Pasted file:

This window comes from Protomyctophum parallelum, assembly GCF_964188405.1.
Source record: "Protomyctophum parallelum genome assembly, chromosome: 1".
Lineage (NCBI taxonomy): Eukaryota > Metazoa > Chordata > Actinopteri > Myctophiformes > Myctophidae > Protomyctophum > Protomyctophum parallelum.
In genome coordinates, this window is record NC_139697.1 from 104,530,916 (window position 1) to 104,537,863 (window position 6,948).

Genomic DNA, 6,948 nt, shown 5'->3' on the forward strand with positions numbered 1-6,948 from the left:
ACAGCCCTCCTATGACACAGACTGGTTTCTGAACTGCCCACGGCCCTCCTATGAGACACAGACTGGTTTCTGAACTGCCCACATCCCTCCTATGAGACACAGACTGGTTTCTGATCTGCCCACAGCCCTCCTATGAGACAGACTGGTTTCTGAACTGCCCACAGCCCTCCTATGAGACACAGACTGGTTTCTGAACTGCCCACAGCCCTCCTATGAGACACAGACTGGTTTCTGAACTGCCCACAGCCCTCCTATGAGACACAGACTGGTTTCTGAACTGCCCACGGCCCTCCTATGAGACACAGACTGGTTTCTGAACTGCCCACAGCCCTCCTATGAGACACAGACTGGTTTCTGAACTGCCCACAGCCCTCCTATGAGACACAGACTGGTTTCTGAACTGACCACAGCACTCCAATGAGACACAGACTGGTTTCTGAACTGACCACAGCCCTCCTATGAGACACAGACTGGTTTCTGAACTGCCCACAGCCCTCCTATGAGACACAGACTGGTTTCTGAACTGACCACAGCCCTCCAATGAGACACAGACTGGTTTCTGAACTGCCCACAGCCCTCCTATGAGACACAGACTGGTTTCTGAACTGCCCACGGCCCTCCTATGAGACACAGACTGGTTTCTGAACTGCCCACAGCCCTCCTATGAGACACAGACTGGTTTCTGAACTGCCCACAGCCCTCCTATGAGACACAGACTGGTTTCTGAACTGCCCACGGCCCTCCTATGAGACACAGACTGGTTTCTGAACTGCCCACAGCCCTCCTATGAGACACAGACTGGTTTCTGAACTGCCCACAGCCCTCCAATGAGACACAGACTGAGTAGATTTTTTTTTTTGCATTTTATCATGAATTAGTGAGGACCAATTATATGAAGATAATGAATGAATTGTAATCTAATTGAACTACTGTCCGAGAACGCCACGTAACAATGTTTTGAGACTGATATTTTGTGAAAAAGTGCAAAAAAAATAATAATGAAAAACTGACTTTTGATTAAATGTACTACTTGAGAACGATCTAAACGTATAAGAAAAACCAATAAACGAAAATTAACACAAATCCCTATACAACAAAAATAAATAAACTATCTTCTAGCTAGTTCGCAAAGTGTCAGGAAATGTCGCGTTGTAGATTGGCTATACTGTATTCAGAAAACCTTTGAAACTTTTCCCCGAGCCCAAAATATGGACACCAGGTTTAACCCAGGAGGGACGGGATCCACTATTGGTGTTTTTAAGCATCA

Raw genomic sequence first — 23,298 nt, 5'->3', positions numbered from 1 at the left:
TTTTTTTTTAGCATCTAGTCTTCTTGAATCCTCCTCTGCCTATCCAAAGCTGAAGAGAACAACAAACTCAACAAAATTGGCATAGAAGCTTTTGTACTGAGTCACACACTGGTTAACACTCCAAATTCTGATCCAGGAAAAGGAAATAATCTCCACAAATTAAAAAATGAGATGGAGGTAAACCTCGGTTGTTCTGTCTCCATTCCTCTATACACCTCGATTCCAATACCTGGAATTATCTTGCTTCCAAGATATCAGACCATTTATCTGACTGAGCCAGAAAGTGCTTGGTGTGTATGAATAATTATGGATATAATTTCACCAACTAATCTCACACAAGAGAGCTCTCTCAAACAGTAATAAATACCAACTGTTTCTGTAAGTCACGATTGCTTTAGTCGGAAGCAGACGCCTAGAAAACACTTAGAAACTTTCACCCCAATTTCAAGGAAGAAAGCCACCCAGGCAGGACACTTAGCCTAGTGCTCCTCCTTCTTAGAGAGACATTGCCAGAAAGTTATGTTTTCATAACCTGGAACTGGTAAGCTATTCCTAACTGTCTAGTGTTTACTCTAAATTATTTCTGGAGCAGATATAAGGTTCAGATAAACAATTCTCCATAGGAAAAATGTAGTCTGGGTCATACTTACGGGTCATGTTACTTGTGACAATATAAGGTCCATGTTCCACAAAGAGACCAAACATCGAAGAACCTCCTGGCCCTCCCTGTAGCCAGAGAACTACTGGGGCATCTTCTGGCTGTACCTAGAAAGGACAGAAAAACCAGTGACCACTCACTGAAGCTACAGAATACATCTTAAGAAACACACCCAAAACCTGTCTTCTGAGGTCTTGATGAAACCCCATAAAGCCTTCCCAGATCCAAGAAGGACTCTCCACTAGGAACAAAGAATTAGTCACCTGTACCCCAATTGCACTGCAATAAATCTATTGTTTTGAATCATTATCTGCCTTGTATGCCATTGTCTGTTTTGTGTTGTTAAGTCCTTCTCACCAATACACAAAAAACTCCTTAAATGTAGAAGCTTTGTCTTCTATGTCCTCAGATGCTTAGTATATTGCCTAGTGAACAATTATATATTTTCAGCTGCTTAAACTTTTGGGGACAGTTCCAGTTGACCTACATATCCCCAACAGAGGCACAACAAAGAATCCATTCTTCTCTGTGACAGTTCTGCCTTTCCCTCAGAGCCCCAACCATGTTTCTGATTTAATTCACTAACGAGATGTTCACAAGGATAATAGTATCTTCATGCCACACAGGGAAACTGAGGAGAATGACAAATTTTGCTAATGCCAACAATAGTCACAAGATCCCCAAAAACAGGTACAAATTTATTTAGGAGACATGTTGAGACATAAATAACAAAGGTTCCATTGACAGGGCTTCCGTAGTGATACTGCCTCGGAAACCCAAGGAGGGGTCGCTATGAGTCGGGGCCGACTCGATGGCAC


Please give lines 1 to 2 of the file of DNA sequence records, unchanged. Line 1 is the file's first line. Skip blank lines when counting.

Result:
This window comes from Protomyctophum parallelum, assembly GCF_964188405.1.
Source record: "Protomyctophum parallelum genome assembly, chromosome: 1".